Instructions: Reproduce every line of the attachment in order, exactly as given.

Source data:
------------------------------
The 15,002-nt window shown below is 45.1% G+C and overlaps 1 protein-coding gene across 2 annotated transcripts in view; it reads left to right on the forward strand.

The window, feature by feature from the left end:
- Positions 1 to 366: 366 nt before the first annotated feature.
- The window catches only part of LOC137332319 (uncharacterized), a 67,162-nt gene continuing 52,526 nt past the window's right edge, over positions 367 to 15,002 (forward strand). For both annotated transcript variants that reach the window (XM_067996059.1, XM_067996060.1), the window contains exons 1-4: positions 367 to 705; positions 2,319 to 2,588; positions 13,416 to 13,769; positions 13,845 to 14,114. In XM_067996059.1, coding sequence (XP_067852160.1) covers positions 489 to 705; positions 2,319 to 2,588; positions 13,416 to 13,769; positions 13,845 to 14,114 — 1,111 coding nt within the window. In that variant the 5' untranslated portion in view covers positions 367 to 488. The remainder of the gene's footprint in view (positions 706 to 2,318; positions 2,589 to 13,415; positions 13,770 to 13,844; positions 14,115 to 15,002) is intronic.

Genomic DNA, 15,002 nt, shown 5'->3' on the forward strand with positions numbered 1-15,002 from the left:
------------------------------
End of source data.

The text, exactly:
The 15,002-nt window shown below is 45.1% G+C and overlaps 1 protein-coding gene across 2 annotated transcripts in view; it reads left to right on the forward strand.

The window, feature by feature from the left end:
- Positions 1 to 366: 366 nt before the first annotated feature.
- The window catches only part of LOC137332319 (uncharacterized), a 67,162-nt gene continuing 52,526 nt past the window's right edge, over positions 367 to 15,002 (forward strand). For both annotated transcript variants that reach the window (XM_067996059.1, XM_067996060.1), the window contains exons 1-4: positions 367 to 705; positions 2,319 to 2,588; positions 13,416 to 13,769; positions 13,845 to 14,114. In XM_067996059.1, coding sequence (XP_067852160.1) covers positions 489 to 705; positions 2,319 to 2,588; positions 13,416 to 13,769; positions 13,845 to 14,114 — 1,111 coding nt within the window. In that variant the 5' untranslated portion in view covers positions 367 to 488. The remainder of the gene's footprint in view (positions 706 to 2,318; positions 2,589 to 13,415; positions 13,770 to 13,844; positions 14,115 to 15,002) is intronic.

Genomic DNA, 15,002 nt, shown 5'->3' on the forward strand with positions numbered 1-15,002 from the left: